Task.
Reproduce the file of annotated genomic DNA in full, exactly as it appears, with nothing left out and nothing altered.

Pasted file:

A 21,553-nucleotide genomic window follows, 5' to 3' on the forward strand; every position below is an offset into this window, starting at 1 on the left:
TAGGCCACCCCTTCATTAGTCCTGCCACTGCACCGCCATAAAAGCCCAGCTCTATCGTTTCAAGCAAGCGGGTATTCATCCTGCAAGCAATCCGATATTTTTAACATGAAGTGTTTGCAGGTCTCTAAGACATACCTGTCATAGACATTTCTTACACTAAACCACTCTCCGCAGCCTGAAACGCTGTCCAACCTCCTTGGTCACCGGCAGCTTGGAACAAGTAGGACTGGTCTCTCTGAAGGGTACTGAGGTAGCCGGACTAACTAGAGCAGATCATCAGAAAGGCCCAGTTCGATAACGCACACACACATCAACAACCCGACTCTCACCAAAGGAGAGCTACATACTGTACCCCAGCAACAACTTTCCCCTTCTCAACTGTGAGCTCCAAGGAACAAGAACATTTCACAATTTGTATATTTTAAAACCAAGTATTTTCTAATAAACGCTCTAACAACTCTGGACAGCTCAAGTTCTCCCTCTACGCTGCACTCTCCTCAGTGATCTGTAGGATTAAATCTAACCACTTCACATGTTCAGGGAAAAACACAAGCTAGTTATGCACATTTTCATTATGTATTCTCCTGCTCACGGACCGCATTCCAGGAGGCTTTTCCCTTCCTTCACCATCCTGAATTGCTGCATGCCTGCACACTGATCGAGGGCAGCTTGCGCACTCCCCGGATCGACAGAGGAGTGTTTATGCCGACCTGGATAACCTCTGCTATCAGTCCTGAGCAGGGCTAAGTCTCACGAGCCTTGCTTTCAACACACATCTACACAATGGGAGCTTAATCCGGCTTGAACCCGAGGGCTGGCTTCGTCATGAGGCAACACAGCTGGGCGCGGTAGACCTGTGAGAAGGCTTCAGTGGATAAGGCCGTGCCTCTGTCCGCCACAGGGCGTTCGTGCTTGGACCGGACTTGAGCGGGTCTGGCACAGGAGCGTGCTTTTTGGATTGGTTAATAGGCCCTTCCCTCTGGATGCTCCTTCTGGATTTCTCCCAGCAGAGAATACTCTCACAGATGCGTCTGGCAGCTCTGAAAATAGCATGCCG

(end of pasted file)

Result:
A 21,553-nucleotide genomic window follows, 5' to 3' on the forward strand; every position below is an offset into this window, starting at 1 on the left:
TAGGCCACCCCTTCATTAGTCCTGCCACTGCACCGCCATAAAAGCCCAGCTCTATCGTTTCAAGCAAGCGGGTATTCATCCTGCAAGCAATCCGATATTTTTAACATGAAGTGTTTGCAGGTCTCTAAGACATACCTGTCATAGACATTTCTTACACTAAACCACTCTCCGCAGCCTGAAACGCTGTCCAACCTCCTTGGTCACCGGCAGCTTGGAACAAGTAGGACTGGTCTCTCTGAAGGGTACTGAGGTAGCCGGACTAACTAGAGCAGATCATCAGAAAGGCCCAGTTCGATAACGCACACACACATCAACAACCCGACTCTCACCAAAGGAGAGCTACATACTGTACCCCAGCAACAACTTTCCCCTTCTCAACTGTGAGCTCCAAGGAACAAGAACATTTCACAATTTGTATATTTTAAAACCAAGTATTTTCTAATAAACGCTCTAACAACTCTGGACAGCTCAAGTTCTCCCTCTACGCTGCACTCTCCTCAGTGATCTGTAGGATTAAATCTAACCACTTCACATGTTCAGGGAAAAACACAAGCTAGTTATGCACATTTTCATTATGTATTCTCCTGCTCACGGACCGCATTCCAGGAGGCTTTTCCCTTCCTTCACCATCCTGAATTGCTGCATGCCTGCACACTGATCGAGGGCAGCTTGCGCACTCCCCGGATCGACAGAGGAGTGTTTATGCCGACCTGGATAACCTCTGCTATCAGTCCTGAGCAGGGCTAAGTCTCACGAGCCTTGCTTTCAACACACATCTACACAATGGGAGCTTAATCCGGCTTGAACCCGAGGGCTGGCTTCGTCATGAGGCAACACAGCTGGGCGCGGTAGACCTGTGAGAAGGCTTCAGTGGATAAGGCCGTGCCTCTGTCCGCCACAGGGCGTTCGTGCTTGGACCGGACTTGAGCGGGTCTGGCACAGGAGCGTGCTTTTTGGATTGGTTAATAGGCCCTTCCCTCTGGATGCTCCTTCTGGATTTCTCCCAGCAGAGAATACTCTCACAGATGCGTCTGGCAGCTCTGAAAATAGCATGCCG